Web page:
MADISON, Wis. — When Oregon State offered Nnanna Egwu a scholarship during his sophomore year of high school at Chicago’s St. Ignatius, the teen was blown away.
“I couldn’t believe it,” Illinois’ 6-foot-11 center said. “I was like, ‘What’s going on?’ ”
Egwu didn’t have visions of playing the game on a big stage growing up.
He was a fan of the game. Watched it on television. Loved the Chicago Bulls.
But Egwu didn’t start playing hoops until he was in eighth grade at a neighborhood park.
“I just did it for fun; it wasn’t really organized,” he said. “My grade school didn’t have a team, so I didn’t play.”
Egwu didn’t intend to play at the academically challenging St. Ignatius, where he and twin sister Nnenna were on academic scholarship. But coaches Rich Kehoe and Ken Gryzwa spotted the gangly 6-5 freshman in the halls and talked him into giving the sport a shot.
He went from project to prospect after a wildly successful prep career with the Wolfpack and Mike Mullins’ Illinois Wolves program.
He’s showing the same rapid progression as a sophomore with the Illini.
Egwu enters today’s game at Wisconsin (1:15 p.m., BTN) as one of the Big Ten’s most improved players.
“His ceiling is so high,” said Illinois assistant coach Dustin Ford, who works with the big men. “It’s high because he’s skilled, but he’s such a good kid, a smart kid, and he works so hard.”
Egwu’s physical gifts — the size, strength and athleticism — are obvious. But his work ethic is what’s impressed his coaches and teammates the most. He goes hard in every drill, every play.
“After the first time I worked with him and I talked to Coach (John Groce) I said, ‘He’s going to be fun to work with for three years,’ ” Ford said. “He listens and his motor and the way he works out is ridiculous. You can’t wear him out. That’s a great quality to have.”
The fruits of Egwu’s labor are beginning to show at a high rate. Twice in the last three weeks he’s set a career high for points: 12 against Missouri and 16 against Ohio State. Buckeyes coach Thad Matta gushed about Egwu afterward.
He grabbed a career-high nine rebounds twice in the last five games and blocked a career-best five shots at Purdue.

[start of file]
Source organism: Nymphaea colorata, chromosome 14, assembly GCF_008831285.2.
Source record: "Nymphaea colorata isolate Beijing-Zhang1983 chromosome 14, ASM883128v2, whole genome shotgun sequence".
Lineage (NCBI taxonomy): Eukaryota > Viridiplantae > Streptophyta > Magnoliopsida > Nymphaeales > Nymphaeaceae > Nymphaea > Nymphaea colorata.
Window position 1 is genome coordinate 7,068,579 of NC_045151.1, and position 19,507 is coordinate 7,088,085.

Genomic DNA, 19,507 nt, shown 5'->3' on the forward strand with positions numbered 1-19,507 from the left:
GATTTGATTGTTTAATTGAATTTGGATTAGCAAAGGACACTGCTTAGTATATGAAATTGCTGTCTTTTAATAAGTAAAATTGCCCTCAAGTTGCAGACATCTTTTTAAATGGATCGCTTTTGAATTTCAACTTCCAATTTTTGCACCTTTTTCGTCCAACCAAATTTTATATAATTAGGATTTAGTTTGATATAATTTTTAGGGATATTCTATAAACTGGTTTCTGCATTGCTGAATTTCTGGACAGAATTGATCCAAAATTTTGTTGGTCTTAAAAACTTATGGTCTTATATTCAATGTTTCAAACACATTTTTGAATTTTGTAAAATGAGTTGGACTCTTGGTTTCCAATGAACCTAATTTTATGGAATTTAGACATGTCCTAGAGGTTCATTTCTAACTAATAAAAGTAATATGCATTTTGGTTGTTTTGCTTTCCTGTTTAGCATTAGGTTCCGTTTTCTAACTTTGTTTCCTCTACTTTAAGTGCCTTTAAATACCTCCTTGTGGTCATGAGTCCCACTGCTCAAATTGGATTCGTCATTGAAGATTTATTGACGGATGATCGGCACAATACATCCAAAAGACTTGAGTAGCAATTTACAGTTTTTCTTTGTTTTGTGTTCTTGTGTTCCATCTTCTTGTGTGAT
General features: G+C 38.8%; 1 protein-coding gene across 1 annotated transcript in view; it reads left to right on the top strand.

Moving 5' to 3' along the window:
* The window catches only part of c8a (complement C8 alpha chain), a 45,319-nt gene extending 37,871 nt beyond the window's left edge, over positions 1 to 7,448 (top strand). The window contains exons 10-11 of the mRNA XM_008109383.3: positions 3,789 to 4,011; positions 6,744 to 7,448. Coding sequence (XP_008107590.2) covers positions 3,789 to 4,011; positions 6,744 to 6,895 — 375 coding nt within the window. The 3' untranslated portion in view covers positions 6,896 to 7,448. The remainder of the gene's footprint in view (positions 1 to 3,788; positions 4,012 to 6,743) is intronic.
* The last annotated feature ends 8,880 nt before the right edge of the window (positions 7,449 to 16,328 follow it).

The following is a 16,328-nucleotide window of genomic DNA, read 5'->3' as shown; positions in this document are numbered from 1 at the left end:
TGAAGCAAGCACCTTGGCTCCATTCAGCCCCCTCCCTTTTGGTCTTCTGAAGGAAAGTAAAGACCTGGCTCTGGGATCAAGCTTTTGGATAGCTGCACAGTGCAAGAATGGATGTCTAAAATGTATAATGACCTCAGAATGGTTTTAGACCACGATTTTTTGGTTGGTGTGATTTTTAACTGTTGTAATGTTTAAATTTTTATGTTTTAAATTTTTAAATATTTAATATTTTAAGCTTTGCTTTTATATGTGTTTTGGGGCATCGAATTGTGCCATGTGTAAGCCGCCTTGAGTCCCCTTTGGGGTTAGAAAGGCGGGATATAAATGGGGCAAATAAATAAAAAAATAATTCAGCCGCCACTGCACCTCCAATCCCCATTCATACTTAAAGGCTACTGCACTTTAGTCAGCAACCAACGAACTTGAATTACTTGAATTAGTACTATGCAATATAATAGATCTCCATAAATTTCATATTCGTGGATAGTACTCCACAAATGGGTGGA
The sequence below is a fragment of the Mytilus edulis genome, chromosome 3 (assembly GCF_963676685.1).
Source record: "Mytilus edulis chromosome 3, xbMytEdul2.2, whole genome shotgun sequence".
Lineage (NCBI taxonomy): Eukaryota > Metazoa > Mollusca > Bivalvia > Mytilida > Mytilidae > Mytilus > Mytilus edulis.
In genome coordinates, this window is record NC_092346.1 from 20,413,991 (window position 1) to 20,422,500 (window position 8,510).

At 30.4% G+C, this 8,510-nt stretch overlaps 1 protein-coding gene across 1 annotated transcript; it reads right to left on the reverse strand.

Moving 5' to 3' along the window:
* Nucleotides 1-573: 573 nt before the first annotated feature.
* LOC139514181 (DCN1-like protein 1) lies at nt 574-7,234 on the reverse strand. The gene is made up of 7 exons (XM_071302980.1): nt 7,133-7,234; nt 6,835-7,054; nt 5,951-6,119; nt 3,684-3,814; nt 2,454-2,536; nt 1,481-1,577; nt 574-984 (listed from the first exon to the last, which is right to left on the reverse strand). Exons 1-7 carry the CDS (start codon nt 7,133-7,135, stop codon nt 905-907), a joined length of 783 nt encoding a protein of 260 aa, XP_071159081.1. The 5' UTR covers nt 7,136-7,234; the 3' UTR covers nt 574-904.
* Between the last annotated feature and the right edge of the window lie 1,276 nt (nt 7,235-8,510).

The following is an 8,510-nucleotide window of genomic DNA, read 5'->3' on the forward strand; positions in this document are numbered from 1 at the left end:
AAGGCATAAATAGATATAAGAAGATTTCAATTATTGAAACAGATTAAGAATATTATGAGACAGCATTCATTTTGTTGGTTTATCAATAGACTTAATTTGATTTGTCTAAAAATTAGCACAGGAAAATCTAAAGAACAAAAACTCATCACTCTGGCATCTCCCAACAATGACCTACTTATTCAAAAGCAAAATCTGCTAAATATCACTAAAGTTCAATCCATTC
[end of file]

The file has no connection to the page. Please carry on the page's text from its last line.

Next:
“He’s probably played 500 less games in his life than every kid on the Illinois roster. The instinctual stuff has come very gradually, and that’s starting to come together,” Mullins said. “Every time he plays he learns something different. A lot of kids this age don’t have that gift anymore. Either they’re not open to learning or they’ve reached their peak. I don’t think he’s anywhere near his peak.”
The addition of fifth-year senior Sam McLaurin to the Illinois roster has been key to Egwu’s development. The Coastal Carolina transfer matches up with Egwu in practice and relays tricks he’s learned during his playing career.
“He teaches me a lot. He’s been playing for a long time,” Egwu said. “He tells me what to do and ways to do it. He gives great advice. I’ve been glad to have Sam around to help me develop as a player.”
Egwu’s midrange jumper is the strength of his offensive game. He’s shown flashes of developing a low-post scoring attack and has the range to step behind the three-point line occasionally.
“I honestly think that by the time he’s done here, he’ll be a guy that can pick and pop and make threes. I think he can do it now, but that’s not something he’s comfortable with right now, so we’re not going to force him to do that,” Ford said. “I think he’ll be a good low-post scorer before he leaves here, but he’s not comfortable with that yet, so again, we’re not going to force that. It will come.”
A successful student in the classroom, Egwu’s likely to have a lucrative career off the court after graduation if he so chooses.
“He’s going to be successful at whatever he does, I don’t care what it is,” Ford said.
As an eighth-grader at Clarendon Park on Chicago’s North Side, Egwu didn’t dream of an NBA career.
“Since I got here, I’ve said I thought he was a pro,” McLaurin said. “He’s turning a lot of heads now with the things he’s been doing. I definitely think Nnanna’s a pro.”
All the acclaim and attention is news to no one except Egwu himself.
“I don’t pay too much attention to it; I haven’t noticed,” he said. “As long as we continue to win and I can do my part and that keeps going, it can work out for the best.”